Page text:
"Blue killick in two minutes." Yaga's voice echoed out from Alex's amulet, bouncing off the walls of the hangar. "Vertical landing, brace for rocky soil."

Alex stashed his waistbook and stood up so that he could grab a nearby support beam. Yaga was good, but like he had noticed before, she was also quite new as a pilot. Vertical landings could be quite tricky if the pilot wasn't familiar with their craft. Especially if their craft was as large as The Pale: Alex hadn't realized initially just how long The Pale was, extending a couple hundred feet in total.

There was a single rough shake as the ship set down on the ground, supported by two of the cargo legs near the hangar entrance and also the still-running nasal engine at the front of the ship. Alex paused to wonder for a bit how that particular engine managed to keep in working condition, despite its near-constant use, and then decided that it was not worth the effort to try and wring an answer out of Sternum.

Because there were no repairs, restocking, or papers to fill out, the crew of The Pale finished the landing procedure in seconds. By the time that Alex had walked to the back of te ship Sternum already had the hangar door open and extended in such a way that it provided a ramp onto and off the ship. Following behind Alex came Mallory and then Yaga, both of whom were apparently unfamiliar with this type of shrine.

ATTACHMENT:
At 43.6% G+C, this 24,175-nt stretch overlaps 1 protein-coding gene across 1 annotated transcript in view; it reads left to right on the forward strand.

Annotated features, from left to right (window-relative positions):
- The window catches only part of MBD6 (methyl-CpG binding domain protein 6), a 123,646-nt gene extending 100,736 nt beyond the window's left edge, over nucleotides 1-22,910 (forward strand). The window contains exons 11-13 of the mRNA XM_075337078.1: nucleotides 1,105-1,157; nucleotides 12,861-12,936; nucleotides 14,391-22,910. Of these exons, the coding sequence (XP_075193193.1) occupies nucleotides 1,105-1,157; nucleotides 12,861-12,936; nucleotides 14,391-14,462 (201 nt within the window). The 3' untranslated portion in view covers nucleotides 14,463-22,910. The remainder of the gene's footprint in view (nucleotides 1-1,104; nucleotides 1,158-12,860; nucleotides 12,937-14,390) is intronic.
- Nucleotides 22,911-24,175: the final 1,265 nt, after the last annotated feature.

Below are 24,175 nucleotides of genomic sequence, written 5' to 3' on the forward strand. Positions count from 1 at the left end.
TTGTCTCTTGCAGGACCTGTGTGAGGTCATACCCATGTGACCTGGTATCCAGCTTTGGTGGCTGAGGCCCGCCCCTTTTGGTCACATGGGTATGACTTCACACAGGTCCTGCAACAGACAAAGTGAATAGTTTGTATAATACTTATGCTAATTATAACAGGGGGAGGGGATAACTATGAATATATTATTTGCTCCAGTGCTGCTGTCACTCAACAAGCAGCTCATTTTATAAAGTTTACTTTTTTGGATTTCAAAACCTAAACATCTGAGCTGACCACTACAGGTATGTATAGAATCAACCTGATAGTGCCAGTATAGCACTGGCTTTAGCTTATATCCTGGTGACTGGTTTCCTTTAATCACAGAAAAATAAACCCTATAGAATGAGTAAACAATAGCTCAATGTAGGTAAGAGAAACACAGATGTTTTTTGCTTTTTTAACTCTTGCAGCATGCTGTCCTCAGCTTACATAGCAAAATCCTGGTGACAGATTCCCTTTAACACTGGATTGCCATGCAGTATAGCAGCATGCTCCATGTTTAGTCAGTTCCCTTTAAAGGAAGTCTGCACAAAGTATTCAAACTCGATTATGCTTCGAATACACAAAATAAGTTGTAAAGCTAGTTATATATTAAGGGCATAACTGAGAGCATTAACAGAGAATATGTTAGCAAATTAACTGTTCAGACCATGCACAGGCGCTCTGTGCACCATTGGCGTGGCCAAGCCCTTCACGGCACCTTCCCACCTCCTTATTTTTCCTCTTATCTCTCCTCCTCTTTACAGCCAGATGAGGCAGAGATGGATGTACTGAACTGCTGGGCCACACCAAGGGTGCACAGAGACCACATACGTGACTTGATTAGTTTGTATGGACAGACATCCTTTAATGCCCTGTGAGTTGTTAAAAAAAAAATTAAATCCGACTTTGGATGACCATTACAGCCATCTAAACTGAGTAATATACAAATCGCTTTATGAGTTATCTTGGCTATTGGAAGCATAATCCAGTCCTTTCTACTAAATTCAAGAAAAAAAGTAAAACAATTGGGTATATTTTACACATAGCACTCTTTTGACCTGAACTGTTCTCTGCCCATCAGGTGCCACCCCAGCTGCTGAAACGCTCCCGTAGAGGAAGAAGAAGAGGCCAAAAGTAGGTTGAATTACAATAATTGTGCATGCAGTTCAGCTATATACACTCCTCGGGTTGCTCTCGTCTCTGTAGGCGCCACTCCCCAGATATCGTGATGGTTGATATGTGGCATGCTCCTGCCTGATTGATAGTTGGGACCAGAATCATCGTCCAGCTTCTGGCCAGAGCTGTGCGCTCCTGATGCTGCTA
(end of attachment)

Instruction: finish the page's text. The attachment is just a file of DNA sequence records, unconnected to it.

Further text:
As Alex stepped out from under The Pale, he had to admit that it was a pretty impressive structure. Most shrines were pretty small, housing only a dozen people, and the blue lights had to be kept in spindly towers barely big enough to put a spiral staircase in. This particular shrine was big enough to house a legion, with five uneven towers reaching up like massive fingers. Each tower was larger than The Pale, with peaked tops that somehow seemed dangerous and protective at the same time. The entire building seemed to be built to withstand an invasion.

As he approached the entrance of the shrine, Alex began to think that it was intended to withstand an invasion. A lot of shrines had been built off of abandoned buildings, and this one was probably a fortress back before it was a shrine. Alex laughed a little bit to himself, looking at the long-abandoned weapon systems sitting on the battlements: the very idea of men slaughtering men was such a ridiculous idea. It had taken him years of higher education to really wrap his mind around the concept of war. It was just so... absurd. Who could afford such loss of life?

[Scary lookin'.] commented Ani as she walked up beside Alex. [And this is where monks come to focus on their spiritual selves?]